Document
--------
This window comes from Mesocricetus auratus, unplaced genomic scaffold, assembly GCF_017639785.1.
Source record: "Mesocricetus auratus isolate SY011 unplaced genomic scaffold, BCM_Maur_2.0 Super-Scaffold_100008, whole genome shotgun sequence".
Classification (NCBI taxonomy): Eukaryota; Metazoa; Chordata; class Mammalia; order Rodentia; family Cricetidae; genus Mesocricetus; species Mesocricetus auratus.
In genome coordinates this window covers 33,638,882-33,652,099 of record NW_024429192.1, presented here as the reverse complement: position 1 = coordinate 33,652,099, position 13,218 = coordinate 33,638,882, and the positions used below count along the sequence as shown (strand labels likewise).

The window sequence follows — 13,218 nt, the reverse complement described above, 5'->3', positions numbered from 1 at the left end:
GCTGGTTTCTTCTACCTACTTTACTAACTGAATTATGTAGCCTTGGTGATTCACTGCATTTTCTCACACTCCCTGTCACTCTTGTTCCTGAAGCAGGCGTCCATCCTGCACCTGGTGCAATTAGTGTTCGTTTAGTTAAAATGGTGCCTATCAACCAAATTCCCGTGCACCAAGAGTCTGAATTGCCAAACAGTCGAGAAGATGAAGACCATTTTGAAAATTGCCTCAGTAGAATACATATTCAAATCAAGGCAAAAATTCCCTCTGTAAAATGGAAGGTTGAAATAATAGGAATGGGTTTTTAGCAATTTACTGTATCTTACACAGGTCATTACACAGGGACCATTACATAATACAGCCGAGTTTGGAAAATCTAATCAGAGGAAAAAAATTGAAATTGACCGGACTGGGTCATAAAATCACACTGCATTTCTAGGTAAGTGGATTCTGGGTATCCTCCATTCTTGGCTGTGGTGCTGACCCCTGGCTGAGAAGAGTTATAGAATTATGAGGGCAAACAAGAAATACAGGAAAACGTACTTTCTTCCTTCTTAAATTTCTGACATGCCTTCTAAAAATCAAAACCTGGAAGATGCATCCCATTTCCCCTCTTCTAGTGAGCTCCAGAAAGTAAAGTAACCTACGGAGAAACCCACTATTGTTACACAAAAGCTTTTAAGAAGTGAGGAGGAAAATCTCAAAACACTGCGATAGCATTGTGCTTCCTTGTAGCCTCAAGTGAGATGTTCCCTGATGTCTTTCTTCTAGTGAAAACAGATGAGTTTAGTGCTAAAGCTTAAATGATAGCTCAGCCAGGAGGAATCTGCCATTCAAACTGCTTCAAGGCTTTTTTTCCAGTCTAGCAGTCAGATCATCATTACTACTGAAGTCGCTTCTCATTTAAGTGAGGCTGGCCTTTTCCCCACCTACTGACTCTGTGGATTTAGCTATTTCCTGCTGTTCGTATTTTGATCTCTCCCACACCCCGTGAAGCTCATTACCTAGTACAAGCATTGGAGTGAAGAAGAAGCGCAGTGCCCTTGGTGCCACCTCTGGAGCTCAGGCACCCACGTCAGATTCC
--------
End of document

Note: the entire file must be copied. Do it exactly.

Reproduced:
This window comes from Mesocricetus auratus, unplaced genomic scaffold, assembly GCF_017639785.1.
Source record: "Mesocricetus auratus isolate SY011 unplaced genomic scaffold, BCM_Maur_2.0 Super-Scaffold_100008, whole genome shotgun sequence".
Classification (NCBI taxonomy): Eukaryota; Metazoa; Chordata; class Mammalia; order Rodentia; family Cricetidae; genus Mesocricetus; species Mesocricetus auratus.
In genome coordinates this window covers 33,638,882-33,652,099 of record NW_024429192.1, presented here as the reverse complement: position 1 = coordinate 33,652,099, position 13,218 = coordinate 33,638,882, and the positions used below count along the sequence as shown (strand labels likewise).

The window sequence follows — 13,218 nt, the reverse complement described above, 5'->3', positions numbered from 1 at the left end:
GCTGGTTTCTTCTACCTACTTTACTAACTGAATTATGTAGCCTTGGTGATTCACTGCATTTTCTCACACTCCCTGTCACTCTTGTTCCTGAAGCAGGCGTCCATCCTGCACCTGGTGCAATTAGTGTTCGTTTAGTTAAAATGGTGCCTATCAACCAAATTCCCGTGCACCAAGAGTCTGAATTGCCAAACAGTCGAGAAGATGAAGACCATTTTGAAAATTGCCTCAGTAGAATACATATTCAAATCAAGGCAAAAATTCCCTCTGTAAAATGGAAGGTTGAAATAATAGGAATGGGTTTTTAGCAATTTACTGTATCTTACACAGGTCATTACACAGGGACCATTACATAATACAGCCGAGTTTGGAAAATCTAATCAGAGGAAAAAAATTGAAATTGACCGGACTGGGTCATAAAATCACACTGCATTTCTAGGTAAGTGGATTCTGGGTATCCTCCATTCTTGGCTGTGGTGCTGACCCCTGGCTGAGAAGAGTTATAGAATTATGAGGGCAAACAAGAAATACAGGAAAACGTACTTTCTTCCTTCTTAAATTTCTGACATGCCTTCTAAAAATCAAAACCTGGAAGATGCATCCCATTTCCCCTCTTCTAGTGAGCTCCAGAAAGTAAAGTAACCTACGGAGAAACCCACTATTGTTACACAAAAGCTTTTAAGAAGTGAGGAGGAAAATCTCAAAACACTGCGATAGCATTGTGCTTCCTTGTAGCCTCAAGTGAGATGTTCCCTGATGTCTTTCTTCTAGTGAAAACAGATGAGTTTAGTGCTAAAGCTTAAATGATAGCTCAGCCAGGAGGAATCTGCCATTCAAACTGCTTCAAGGCTTTTTTTCCAGTCTAGCAGTCAGATCATCATTACTACTGAAGTCGCTTCTCATTTAAGTGAGGCTGGCCTTTTCCCCACCTACTGACTCTGTGGATTTAGCTATTTCCTGCTGTTCGTATTTTGATCTCTCCCACACCCCGTGAAGCTCATTACCTAGTACAAGCATTGGAGTGAAGAAGAAGCGCAGTGCCCTTGGTGCCACCTCTGGAGCTCAGGCACCCACGTCAGATTCC